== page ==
The Management of International Rivers as Demands Grow and Supplies Tighten: India, China, Nepal, Pakistan, Bangladesh
AbstractIn this study, we describe the challenges of managing Himalayan rivers as a result of climate change and the industrialization and economic growth of India and China. We discuss a range of conceptual issues relevant for negotiations over the management of Himalayan rivers. We introduce the concept of multi-track diplomacy, and apply it to the case of international river management, in the context of innovations incorporated in five international treaties signed in 1996 and 1997. We examine past problems with bilateralism in international river diplomacy, in particular as an obstacle to successful agreement and the potential of more multilateral approaches. We describe the wave of Himalayan water projects being designed and constructed at the beginning of the twenty-first century, based on earlier agreements as well as new initiatives. We note the subsequent implementation problems that have arisen, and the substantial issues that need to be addressed by an expanded group of countries depending on Himalayan rivers. Finally, we consider directions in which current innovations might be extended as bases of regional cooperation, using the multi-track diplomacy framework. We suggest that an independent regulatory agency could facilitate rational development, assist in the management of substantial uncertainties about future flows, and reduce the potential for conflict. We describe the possible structure and functioning of such a new institution.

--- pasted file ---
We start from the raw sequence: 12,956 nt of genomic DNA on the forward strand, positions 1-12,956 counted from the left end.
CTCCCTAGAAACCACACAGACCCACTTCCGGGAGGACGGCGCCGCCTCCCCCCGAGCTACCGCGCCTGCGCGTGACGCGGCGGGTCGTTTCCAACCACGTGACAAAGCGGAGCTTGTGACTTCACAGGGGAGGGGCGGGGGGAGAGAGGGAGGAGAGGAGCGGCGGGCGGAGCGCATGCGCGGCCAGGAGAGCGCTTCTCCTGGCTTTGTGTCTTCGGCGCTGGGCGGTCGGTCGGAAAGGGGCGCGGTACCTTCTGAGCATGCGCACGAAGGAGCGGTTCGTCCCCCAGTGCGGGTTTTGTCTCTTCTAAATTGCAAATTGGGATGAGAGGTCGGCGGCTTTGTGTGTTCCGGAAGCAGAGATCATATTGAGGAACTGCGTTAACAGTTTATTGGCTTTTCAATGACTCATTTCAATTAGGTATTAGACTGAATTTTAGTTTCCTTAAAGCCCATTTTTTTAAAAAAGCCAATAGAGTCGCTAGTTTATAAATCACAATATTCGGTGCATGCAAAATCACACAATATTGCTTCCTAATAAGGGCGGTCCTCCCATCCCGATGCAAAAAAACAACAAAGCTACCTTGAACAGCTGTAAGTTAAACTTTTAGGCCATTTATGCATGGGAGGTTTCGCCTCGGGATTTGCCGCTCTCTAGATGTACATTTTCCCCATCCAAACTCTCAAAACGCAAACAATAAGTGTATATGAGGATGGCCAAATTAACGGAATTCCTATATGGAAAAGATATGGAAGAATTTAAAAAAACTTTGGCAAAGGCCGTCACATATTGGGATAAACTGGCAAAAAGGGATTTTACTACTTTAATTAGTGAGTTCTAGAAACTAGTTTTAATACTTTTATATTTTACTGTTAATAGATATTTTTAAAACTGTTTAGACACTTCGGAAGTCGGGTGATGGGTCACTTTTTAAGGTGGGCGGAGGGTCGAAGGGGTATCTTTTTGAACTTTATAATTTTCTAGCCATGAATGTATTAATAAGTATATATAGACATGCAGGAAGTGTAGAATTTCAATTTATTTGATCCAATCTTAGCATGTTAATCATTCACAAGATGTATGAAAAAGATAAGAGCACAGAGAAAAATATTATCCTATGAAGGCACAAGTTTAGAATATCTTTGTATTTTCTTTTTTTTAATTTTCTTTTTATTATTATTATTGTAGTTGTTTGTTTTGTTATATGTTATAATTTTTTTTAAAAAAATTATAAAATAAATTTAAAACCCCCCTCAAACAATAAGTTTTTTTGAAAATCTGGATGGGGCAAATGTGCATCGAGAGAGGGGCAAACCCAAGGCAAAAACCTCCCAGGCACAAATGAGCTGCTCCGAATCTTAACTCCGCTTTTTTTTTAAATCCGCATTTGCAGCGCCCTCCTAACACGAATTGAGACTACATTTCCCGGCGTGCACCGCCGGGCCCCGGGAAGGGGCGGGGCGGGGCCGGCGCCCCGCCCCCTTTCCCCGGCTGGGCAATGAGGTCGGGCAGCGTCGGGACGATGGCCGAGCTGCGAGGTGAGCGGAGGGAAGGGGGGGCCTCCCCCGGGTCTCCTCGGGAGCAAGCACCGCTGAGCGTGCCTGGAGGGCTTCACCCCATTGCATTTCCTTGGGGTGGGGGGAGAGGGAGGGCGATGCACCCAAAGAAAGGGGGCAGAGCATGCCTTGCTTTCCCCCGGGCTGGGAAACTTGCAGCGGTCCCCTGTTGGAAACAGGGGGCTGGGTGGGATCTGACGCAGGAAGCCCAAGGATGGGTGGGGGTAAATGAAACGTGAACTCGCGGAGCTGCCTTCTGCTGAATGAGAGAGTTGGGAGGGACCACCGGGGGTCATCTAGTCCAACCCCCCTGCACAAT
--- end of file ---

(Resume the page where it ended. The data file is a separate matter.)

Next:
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Bibliographic InfoPaper provided by Center for Global, International and Regional Studies, UC Santa Cruz in its series Center for Global, International and Regional Studies, Working Paper Series with number qt48n485pc.
Date of creation: 01 Sep 2009
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Environment and Development; Global Economics; Globalization and Regulation; Social Movements; Environment and Development; Global Economics; Globalization and Regulation; Social Movements;
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